Sunday, February 12, 2012

Feelin' Groovy - Parashat Yitro Drash 5772

Does anyone remember Steve Martin’s stand up shtick “What I Believe” from the early ‘80’s? It was very funny.  (Look it up on YouTube.) Anyway, in this comedy routine, he raises his hand high and solemnly avers that he believes in “eight - of the Ten Commandments.”
Everybody says they believe in the Ten Commandments, right? If you polled most people they would say that keeping the Ten Commandments is the basis for being a good person. OK, fine. Now ask them to actually LIST the ten…in any order…no rush… [deer in the headlights time]
Let's focus on one of the ones that I think Steve had trouble with, the Tenth Commandment. The pasuk says: Do not covet the house of your friend; do not covet the wife of your friend, his manservant, his maidservant, his ox, his mule, and anything that belongs to your friend.” [Exodus 20:14] 
“Do Not Covet.”  Think about that for a minute. Jealousy or desire is a feeling. How can the A-lmighty legislate our feelings? I get “Keep the Shabbat.” I get “Don’t Murder.” But how can Hashem say to us, “Don’t desire the Bugatti Veyron, the most expensive car in the world, or that hunky guy, or that cute girl, or that magnificent home.”  Isn’t that instant of desire more like an instinct, the green-eyed monster that resides in us all; isn’t something primal that just happens, something over which we have no control?
The Ibn Ezra has an interesting insight into this conundrum. He explains it with a parable: an "average joe" finds a particular supermodel or actress stunningly beautiful. [OK so I’m paraphrasing a wee bitsicule…] Pretty as she may be, he doesn’t really desire her, because he knows deep down that she is unattainable. The Ibn Ezra goes on: and don’t confuse him with someone with irrational desires, like a meshuga who desires to sprout wings and fly like a bird. It’s more akin to a man not desiring his mother, because no matter how beautiful she may be, he is conditioned from childhood that such a liaison is impossible.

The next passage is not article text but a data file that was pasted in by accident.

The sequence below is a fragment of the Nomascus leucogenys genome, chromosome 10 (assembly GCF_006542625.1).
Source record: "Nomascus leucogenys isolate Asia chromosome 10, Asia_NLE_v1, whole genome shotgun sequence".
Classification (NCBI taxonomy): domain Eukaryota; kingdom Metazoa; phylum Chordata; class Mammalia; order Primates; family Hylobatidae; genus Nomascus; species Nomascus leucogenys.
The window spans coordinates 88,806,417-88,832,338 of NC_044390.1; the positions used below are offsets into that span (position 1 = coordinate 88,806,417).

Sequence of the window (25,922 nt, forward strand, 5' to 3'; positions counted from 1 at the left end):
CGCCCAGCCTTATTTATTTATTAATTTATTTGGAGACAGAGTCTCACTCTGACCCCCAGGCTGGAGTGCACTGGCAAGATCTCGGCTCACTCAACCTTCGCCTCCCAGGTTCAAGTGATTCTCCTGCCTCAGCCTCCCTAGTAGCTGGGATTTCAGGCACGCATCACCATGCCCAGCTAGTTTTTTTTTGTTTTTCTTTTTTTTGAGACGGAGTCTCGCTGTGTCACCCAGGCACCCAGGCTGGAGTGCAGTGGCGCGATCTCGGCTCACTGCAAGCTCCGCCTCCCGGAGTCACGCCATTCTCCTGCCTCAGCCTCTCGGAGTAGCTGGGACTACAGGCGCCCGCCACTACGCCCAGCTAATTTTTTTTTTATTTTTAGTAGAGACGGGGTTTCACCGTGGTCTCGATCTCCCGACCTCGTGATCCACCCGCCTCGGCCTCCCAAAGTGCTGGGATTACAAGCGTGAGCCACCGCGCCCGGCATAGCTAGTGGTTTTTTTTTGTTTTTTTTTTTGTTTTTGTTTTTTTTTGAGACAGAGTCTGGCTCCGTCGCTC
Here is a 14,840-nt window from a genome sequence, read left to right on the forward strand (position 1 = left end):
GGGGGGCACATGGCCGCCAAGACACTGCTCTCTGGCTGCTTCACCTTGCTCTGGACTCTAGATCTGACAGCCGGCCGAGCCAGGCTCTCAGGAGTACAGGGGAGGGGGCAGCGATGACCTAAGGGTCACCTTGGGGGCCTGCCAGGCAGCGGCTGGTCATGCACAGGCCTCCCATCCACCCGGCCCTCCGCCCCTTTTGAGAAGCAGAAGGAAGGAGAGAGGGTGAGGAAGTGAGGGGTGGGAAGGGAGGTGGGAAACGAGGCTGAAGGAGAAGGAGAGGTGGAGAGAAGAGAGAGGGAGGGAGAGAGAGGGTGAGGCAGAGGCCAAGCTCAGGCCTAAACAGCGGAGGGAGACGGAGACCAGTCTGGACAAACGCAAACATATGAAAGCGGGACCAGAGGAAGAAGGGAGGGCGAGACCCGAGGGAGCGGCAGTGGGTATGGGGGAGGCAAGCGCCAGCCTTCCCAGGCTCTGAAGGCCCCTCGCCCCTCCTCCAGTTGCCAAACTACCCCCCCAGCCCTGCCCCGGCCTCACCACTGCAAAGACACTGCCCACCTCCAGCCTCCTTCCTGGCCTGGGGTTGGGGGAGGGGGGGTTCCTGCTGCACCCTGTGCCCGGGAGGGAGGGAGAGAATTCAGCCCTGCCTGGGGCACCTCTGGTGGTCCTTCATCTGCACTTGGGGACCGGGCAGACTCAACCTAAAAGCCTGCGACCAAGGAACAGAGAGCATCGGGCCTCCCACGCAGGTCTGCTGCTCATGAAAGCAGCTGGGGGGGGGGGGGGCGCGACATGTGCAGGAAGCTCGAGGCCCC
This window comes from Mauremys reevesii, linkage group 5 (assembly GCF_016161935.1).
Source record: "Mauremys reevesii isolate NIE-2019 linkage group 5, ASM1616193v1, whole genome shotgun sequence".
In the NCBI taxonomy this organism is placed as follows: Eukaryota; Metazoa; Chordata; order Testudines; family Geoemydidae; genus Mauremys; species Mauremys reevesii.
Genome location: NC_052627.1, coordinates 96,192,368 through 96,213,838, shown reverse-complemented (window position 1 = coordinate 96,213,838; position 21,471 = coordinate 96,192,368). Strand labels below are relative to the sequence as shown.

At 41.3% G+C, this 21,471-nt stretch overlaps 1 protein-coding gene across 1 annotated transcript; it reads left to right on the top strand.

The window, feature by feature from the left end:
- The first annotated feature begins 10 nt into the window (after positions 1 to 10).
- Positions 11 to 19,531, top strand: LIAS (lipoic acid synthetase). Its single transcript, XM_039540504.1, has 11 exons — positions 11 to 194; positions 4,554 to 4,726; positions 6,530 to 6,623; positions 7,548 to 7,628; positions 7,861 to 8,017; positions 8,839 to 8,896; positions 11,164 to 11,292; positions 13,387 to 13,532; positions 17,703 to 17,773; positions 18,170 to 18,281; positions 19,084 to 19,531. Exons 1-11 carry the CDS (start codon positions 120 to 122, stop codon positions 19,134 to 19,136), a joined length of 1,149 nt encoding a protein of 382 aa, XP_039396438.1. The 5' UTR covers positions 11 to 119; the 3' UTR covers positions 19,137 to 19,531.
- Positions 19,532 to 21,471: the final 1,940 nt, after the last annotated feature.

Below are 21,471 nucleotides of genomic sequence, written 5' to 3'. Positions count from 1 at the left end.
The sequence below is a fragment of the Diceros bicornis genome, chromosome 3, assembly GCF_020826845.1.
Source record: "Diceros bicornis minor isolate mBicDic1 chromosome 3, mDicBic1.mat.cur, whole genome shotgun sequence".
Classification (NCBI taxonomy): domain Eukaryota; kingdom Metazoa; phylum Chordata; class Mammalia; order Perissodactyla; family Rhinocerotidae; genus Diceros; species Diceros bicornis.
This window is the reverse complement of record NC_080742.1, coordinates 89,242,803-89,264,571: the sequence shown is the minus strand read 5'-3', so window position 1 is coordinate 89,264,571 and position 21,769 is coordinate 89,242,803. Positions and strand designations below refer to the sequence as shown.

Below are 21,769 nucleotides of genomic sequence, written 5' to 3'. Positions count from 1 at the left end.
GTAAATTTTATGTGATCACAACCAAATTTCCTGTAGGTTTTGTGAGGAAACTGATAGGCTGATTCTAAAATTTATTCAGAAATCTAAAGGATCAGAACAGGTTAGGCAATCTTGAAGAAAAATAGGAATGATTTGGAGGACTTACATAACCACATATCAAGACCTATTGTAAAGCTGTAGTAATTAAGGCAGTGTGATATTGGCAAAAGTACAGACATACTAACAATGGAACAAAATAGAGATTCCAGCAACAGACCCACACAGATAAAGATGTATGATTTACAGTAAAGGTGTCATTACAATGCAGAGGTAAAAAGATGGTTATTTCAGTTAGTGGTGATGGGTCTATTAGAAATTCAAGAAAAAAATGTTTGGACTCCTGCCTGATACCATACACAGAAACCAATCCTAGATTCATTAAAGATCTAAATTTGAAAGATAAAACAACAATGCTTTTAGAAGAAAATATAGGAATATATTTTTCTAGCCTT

Thank you, Rabbi Ibn Ezra. Please take a seat. In this, we have the kernel of an answer to the question.  The Torah here is teaching us something quite remarkable. The Torah is saying to us, “do not be a slave to your desires. Your actions dictate your feelings, not the other way ‘round.” That bears repeating:
Your actions dictate your feelings, not the other way ‘round.
Show me a person who acts on their feelings, and I will show you a person who’s life is total chaos. We all know such people – the drama mamas (and drama daddies.) Their life is a personal private soap opera. We feel bummed out, so we overeat (pass the Haagen Dasz – no, no, the BIG one). We feel stressed out, so we drink to excess. We yearn for approval, so we yield to peer pressure. (You got a tattoo where?) We feel impassioned, so we step out on our spouses. We feel needy, so we steal. We feel rage, so we raise a hand to a spouse or a child, or we vandalize and even murder. We live in an age of no hang-ups, where self-expression is the quintessence of modern art; where every feeling is natural and healthy and is not to be denied.
That the very opposite is true is one of the greatest contributions of Torah to Western thought. Over 3000 years later, Dr. William James, the father of modern psychology, would say “We become what we think about.”  In other words, our thoughts become actions, and our actions control our feelings. [Like, sure, it was his idea…]
Pirkei Avot echoes this theme when it teaches us: “Who is strong? One who conquers their passions.” [Avot 4:1] R’ Yosef Soleveitchick, arguably one of the greatest philosophical minds of the 20th century, Jewish or otherwise, wrote that only when we exercise our most human faculty of reason can we be truly free, for those who act upon emotion, instinct and passion emulate the behavior of animals, who, lacking freedom of choice, can never be free.
We choose our actions, and our actions program our emotions. Let that sink in for a moment. True freedom is making a conscious choice to act. That is why our sages tell us, ‘put on tefillin every day, even if you don’t feel like it. Daven every day, even if you’re not in the mood.’ That is the essence of “mitzvah,”  to do it anyway. Our sages understood that the action performed without proper intent, over time, will reprogram us to feel the mitzvah and we will grow to perform it properly.
The way we observe the Tenth Commandment is to behave in ways that thwart feelings of jealousy or inappropriate desire. So if you’re feeling depressed, plant a garden. If you’re stressed, meditate. If you’re feeling passionate, sing opera. If you’re feeling needful, volunteer at a hospital or at soup kitchen. Feeling rage? Write a poem. DO SOMETHING DIFFERENT. Whatever you do, if your change your behavior, your feelings will take care of themselves.
What a wonderful, empowering, liberating message! Lo Tachmod is a personal Declaration of Independence. The A-lmighty is telling us: you are no longer slaves to another man; do not fall into the trap of becoming a slave to yourself. True freedom is only to be found in service to Me, and the reward for My service, the performance of Mitzvot,  is a profound soul-peace; loving relationships; a sane, ordered life; health; and length of days to enjoy it all.
Ken tehiye lanu – so may it be for us all!
Shabbat Shalom.

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